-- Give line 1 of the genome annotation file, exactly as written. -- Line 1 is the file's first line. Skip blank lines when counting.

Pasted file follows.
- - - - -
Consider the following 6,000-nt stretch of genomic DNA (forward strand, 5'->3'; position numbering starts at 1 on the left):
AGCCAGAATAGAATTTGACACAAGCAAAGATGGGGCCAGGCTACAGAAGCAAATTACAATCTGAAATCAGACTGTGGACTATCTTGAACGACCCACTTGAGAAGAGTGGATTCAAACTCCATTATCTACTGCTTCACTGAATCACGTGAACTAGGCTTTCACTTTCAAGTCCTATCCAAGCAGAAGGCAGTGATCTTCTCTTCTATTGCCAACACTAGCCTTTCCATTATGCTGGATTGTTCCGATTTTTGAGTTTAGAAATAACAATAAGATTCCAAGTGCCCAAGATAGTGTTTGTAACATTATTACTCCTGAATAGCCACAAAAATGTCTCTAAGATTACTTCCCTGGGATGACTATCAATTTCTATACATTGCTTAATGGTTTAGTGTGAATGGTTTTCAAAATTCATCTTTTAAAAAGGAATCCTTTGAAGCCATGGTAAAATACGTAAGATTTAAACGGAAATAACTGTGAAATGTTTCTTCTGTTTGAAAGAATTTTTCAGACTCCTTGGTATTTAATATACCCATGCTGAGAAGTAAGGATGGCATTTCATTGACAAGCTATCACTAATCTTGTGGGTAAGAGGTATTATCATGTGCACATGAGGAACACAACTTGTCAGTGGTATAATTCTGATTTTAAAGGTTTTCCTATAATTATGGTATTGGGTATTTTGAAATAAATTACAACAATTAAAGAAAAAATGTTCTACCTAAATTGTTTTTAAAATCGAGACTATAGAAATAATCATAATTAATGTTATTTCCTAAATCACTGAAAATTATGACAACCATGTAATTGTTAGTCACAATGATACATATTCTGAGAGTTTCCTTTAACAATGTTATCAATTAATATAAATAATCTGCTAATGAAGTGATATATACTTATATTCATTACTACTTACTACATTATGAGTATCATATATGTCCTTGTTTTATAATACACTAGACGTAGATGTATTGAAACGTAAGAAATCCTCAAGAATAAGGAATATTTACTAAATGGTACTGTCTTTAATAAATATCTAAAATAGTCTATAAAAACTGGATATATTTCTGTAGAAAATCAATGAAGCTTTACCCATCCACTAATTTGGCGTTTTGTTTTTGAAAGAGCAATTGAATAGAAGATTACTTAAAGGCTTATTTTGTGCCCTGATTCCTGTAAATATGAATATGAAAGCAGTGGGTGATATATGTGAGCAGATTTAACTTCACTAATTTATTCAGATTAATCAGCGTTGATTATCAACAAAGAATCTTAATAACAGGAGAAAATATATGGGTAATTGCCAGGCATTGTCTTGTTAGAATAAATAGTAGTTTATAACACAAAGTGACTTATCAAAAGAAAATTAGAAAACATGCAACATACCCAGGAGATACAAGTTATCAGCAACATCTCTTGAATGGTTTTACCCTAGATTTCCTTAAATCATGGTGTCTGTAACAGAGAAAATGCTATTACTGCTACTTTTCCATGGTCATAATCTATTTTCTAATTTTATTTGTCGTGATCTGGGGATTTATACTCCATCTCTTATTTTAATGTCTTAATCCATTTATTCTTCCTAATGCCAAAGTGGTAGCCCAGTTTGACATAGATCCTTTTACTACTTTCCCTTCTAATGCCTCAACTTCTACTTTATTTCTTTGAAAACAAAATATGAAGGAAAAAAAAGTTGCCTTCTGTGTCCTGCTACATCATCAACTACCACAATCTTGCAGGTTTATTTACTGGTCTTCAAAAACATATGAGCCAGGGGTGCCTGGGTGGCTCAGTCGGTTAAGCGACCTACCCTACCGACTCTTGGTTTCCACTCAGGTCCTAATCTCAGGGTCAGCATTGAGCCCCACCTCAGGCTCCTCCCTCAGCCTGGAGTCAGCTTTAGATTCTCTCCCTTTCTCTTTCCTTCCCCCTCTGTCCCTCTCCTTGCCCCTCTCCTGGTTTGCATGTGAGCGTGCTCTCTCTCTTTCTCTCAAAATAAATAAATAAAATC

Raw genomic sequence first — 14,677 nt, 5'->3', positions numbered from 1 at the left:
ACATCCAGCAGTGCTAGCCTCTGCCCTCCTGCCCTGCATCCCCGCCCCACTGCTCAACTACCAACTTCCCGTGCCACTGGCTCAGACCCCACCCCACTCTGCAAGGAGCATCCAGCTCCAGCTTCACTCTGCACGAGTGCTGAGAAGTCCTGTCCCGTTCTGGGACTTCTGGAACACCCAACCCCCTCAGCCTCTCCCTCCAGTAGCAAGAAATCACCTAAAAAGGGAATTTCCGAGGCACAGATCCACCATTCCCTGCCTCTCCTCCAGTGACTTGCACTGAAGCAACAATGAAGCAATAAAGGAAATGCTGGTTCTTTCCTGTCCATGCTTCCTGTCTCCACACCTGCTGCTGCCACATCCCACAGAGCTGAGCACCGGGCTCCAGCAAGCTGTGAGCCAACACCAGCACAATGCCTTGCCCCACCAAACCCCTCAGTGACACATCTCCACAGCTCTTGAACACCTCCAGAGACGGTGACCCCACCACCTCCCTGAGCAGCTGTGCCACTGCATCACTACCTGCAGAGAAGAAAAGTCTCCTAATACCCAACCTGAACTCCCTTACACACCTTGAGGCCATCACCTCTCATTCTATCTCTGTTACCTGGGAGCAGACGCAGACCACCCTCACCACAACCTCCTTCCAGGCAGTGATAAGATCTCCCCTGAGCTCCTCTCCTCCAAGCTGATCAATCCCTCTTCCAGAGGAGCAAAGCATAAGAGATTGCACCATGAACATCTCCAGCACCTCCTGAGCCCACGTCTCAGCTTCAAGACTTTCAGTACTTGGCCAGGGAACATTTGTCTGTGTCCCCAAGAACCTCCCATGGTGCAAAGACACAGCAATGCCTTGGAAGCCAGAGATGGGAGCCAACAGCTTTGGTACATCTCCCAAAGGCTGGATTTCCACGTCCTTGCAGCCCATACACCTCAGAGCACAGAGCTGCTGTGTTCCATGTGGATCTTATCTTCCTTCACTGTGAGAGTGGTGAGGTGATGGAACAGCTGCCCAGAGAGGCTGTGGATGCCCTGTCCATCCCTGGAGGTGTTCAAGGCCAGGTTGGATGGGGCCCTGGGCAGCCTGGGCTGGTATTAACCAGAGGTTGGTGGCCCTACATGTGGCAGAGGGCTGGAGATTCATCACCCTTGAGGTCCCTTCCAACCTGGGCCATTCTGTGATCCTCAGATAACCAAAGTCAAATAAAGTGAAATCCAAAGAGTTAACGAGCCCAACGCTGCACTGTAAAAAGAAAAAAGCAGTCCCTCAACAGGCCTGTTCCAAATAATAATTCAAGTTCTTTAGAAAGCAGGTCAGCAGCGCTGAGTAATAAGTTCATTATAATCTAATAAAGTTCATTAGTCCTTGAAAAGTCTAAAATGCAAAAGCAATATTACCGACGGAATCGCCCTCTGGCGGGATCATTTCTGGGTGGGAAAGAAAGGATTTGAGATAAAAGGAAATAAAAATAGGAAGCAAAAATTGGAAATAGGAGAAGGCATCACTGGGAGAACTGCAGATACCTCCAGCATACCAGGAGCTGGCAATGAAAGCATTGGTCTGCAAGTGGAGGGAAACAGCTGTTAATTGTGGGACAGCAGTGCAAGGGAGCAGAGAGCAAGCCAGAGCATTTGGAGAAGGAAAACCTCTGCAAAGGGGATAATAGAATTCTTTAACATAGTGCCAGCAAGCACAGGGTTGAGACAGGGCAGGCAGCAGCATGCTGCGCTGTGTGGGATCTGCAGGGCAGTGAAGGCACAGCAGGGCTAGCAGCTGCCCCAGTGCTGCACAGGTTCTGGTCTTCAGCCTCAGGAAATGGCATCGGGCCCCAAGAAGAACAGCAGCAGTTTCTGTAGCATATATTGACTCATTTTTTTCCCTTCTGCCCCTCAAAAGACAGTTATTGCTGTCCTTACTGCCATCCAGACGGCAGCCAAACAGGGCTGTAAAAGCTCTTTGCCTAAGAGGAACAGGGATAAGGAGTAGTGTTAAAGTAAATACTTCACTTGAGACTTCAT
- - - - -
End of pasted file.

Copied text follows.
Consider the following 6,000-nt stretch of genomic DNA (forward strand, 5'->3'; position numbering starts at 1 on the left):